Mailbag 05-19-09

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Q: We don’t know if static FBs will ever be replaced but it must be planned for don’t you think?
 
A: We'll have mobile (not fixed) FB's as soon as all the code to make that possible is done. We cannot predict when exactly that will be. However most already know that it's in our plans (because discussed it previously) and that's all that can be said until it's much closer to being an in game reality.


Q: What is the deal with AI, are they different on the different countries?
 
A: All AI uses weapons and ammunition drawn from the same data files that players use.

AI weapons:-

MG.34 (7.62mm)
PaK.36 (37mm)
FlaK.30 (20mm)
FlaK.28 (40mm)
FlaK.36 (88mm)

Bren.303 (7.62mm)
QF 2pdr (40mm)
Oerlikon AA (20mm)
Bofors (40mm)
QF 3.4" (92mm)

Fn.36 (7.5mm)
Sa.Mle.34 (25mm)
Ca.Mle.38 (25mm)
Bofors (40mm)
Sa.Mle.17 (75mm)

We don't want the AI to be any more red vs blue than the rest of the weapons in the game

Q: How can CRS claim that they are right when I just shot a sherman with a pak 40 and it turned around and killed me after 1 hit it!?
 
A: Here's how it works. We build a tank and we give it armour that is X mm thick where the data we gather says it should be. This is the thickness of the target when you hit it with a round from a gun, that it has to penetrate if you're talking about ATGs versus tanks. The thickness we use is based on historical data.

Then we build an anti tank gun. We give it the performance characteristics the data we gather on it says it should have. This is also taken from historical data. We tell that gun to call an ammunition file we also model. We give that ammunition the penetration performance the data we gather on it says it should have. Again, this is data gathered from historical test data.

Then we test fire the ammunition from that gun at a flat plate armour target, until we get the results we are looking for. We do this using the same game engine and files you play with. After we think we have it correctly set up in data, we validate that data with 100 test shots at each range we test for. This is normally 100m, 250m, 500m, 750m, 1000m, 1250m, 1500m, 1750m, 2000m and 2500m. That's a minimum of 1000 test firing samples, after the gun and ammunition are completed modeling. So in fact they get fired a lot more than 1000 times during this process. We actually do this in the game engine using the actual weapons files you use in the game. Just like you doing a controlled test and firing that gun 1,000 times. The only differance is we use a flat plate target, so the impact angle never changes for any shot and we don't have any missed shots either.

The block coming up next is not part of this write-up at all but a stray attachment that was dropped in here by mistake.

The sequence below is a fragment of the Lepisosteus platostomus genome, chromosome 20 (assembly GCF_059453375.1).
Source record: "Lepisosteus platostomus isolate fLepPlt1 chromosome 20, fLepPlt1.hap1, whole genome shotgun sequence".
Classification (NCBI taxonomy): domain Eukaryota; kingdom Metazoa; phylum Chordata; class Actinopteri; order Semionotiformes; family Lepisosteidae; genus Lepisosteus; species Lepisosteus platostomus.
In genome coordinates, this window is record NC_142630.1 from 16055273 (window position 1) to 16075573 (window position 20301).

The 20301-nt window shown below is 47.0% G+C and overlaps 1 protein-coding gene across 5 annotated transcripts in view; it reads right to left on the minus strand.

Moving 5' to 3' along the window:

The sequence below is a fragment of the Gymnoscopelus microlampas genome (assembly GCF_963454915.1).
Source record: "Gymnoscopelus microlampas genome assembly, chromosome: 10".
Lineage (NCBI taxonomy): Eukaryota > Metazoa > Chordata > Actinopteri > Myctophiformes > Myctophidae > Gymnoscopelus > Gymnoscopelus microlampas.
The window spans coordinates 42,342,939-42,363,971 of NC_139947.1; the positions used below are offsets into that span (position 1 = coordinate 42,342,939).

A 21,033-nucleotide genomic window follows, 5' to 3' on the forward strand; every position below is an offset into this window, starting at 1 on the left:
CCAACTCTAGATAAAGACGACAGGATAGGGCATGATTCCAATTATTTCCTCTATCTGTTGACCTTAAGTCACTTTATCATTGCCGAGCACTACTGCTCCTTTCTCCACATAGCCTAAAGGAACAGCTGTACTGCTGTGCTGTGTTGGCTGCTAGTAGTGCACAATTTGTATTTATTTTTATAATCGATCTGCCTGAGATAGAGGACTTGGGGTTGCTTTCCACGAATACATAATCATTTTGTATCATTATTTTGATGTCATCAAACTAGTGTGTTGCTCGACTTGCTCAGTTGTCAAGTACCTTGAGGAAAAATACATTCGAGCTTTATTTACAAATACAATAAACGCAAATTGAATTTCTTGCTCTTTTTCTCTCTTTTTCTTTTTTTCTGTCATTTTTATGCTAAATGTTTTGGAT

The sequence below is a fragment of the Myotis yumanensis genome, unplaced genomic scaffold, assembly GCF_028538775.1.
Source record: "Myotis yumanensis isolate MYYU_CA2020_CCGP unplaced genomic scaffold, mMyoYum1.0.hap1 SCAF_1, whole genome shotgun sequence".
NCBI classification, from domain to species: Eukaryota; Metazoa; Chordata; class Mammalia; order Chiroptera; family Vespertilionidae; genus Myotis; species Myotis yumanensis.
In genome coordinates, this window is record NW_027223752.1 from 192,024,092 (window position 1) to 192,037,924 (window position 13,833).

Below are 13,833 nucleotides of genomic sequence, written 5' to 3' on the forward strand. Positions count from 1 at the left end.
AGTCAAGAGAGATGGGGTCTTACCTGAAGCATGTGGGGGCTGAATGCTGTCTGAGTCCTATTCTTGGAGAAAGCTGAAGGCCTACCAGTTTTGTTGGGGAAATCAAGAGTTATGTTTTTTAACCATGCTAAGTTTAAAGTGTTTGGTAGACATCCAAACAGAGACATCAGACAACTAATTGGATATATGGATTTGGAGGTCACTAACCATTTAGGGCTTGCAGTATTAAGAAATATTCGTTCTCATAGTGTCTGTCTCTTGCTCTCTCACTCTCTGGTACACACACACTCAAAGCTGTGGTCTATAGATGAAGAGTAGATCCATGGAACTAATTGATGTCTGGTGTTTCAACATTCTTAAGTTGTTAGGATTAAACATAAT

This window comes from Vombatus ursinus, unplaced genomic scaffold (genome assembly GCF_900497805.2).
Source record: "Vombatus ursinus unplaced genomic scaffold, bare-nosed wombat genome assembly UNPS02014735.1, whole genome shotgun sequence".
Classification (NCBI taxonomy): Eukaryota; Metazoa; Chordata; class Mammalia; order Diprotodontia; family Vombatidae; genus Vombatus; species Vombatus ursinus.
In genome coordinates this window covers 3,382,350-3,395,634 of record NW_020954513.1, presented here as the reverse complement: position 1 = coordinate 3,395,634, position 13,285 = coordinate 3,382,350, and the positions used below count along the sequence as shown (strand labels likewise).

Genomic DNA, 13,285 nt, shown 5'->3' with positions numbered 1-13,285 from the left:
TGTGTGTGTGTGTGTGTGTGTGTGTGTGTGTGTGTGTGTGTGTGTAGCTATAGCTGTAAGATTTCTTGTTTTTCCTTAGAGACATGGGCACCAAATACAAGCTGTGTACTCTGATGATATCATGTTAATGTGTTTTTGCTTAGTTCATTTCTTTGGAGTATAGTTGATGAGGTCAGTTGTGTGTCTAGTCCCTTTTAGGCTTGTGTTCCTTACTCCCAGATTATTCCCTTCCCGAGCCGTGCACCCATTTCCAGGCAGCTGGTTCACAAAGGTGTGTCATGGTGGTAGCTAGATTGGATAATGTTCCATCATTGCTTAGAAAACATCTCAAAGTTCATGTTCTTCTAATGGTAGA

When the ammunition, and the gun it is fired from, are performing to a degree that the average of each 100 test firings (at each range point) is within +/- 2% of the data we have on that weapon, for every point in the 10 range tests (100m -> 2500m) we set up ... we check it in and you get it in the game when it is released in a patch that includes those weapons or data. If we don't get the results the data says we should we keep working on it until it does perform as the data says it should.

So ... we end up with a PaK.40 ATG that firing APHE ammunition at 2600 ft./sec. can penetrate 105mm of flat RHA plate at 0 degrees and 1500m range. Averaged over 100 test shots, or perhaps quite a few more by the time testing is fully completed. That's what your PaK.40 can do in the game, on average. We don't test over a login to a remote server just so that we don't get those anomalies. All testing is done locally in RAM.

Sure, players report "I shot at a Sherman and my friend says I hit it" (only the shooter sees the exact point of impact, the observer does not) but I gotta tell you, if that player hasn't done at least the minimum of 100 test shots (all hits no misses) at precisely an identical angle and range for each one of those shots (no variation) and then averaged the results for a mean avearge indicator .... well I'm going to trust our method more.

We don't create the weapons/ammunition files firing against tank models, because the requirement we get identical angles and impact criteria 1000 times in a row is not possible with that method.

So that's how an ATG is built. Or the gun on a tank for that matter. It's a pretty solid way to make sure the GUN and AMMUNITION do what they are supposed to. Once you start shooting at tanks (varied and composite angles of impact will result) you are employing the gun and ammunition we developed by the process described above ... in a shooting situation that might see you fail to achieve the same result, but that won't be because the gun does not do what it is supposed to according to the data we have on it. It will be be because of other factors.